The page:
Offering support for victims in Sanders & Mineral Counties in Montana.
Bullying behavior is defined as an ongoing physical or verbal mistreatment where there is an imbalance of power-usually a bigger, older child or person picking on a smaller, weaker one.
Bullying behaviors can include but are not limited to the following examples: being called names, teased, hit, attacked, pushed or punched, having your bag and other possession stolen, having rumors spread about you, being ignored and left out, etc. Children can get bullied at school, at the playground, in class, in the restrooms, on their way to and from school, on the bus or in the park.
Bullying is not a normal, natural or acceptable part of growing up. Many children get hurt both physically and emotionally from these abusive peers, and it's not just the victims that are affected.
Young bullies can grow up to be abusive adults. Students and peers witnessing the bullying are distracted, intimidated or upset. Bullying in the classroom prevents students from learning and teachers from teaching. Bullying is an extreme, severe, frequent behavior.
Bullying behaviors are systematic; it's routine, ongoing and can last weeks, months, and even years. Bullying can begin as early as preschool and last throughout the high school years. It usually occurs and escalates when children reach middle age. Students who engage in bullying behavior seem to have a need to feel powerful and in control. They seem to derive satisfaction from inflicting injury and suffering on others, seem to have little empathy for their victims and often defend themselves by saying that the victims provoked them in some way.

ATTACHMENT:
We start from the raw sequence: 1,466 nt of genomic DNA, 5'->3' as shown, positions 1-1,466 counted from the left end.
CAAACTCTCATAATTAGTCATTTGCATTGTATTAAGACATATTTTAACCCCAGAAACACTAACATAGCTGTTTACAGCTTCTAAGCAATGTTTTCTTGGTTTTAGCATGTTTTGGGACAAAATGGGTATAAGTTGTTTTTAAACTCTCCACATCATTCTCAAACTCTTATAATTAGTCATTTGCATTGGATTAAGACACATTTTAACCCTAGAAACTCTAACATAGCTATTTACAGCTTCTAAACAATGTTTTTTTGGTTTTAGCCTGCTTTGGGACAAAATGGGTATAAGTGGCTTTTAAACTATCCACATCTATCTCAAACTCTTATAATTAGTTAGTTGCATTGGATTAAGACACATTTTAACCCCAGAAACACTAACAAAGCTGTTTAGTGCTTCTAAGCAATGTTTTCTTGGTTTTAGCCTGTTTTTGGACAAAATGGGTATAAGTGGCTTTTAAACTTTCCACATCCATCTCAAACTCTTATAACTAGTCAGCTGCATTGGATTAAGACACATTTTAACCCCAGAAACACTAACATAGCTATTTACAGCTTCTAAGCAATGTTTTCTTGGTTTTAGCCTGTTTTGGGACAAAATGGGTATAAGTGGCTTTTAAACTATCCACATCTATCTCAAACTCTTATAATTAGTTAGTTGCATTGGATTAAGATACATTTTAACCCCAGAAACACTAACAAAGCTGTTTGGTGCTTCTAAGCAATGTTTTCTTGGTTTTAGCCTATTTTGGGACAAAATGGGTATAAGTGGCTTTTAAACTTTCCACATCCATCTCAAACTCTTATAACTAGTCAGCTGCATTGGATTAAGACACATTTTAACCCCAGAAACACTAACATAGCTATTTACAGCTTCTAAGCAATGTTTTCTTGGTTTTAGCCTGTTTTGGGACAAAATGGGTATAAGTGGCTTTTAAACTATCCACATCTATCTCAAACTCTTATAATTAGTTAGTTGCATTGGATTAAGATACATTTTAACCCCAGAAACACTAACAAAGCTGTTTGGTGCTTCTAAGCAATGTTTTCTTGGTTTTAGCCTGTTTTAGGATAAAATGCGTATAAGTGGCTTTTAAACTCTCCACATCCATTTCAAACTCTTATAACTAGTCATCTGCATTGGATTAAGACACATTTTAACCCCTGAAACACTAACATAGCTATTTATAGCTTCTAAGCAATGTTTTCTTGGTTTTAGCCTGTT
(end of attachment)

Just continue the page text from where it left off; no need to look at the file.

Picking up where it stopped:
Bullying is a serious problem for many children and all forms of bullying are abusive and can dramatically affect children. No child deserves to be a victim of bullying behavior. All children have the right to a safe, comfortable environment while attending school, playing on the playground or walking home.
The physical bullies are action oriented. This type of bullying includes hitting, kicking, spitting on or damaging the victim's property. As the bully grows older, their attacks usually become more aggressive.
Verbal bullies use words to hurt or humiliate another person. This type includes name calling, insulting, making racist comments and constant teasing. Bullying in this way is the easiest to inflict on other children. Its affects may be more devastating in some ways than physical bullying because there are no visible scars.
These bullies try to convince their peers to exclude or reject a certain person and cut the victim off from their social connections.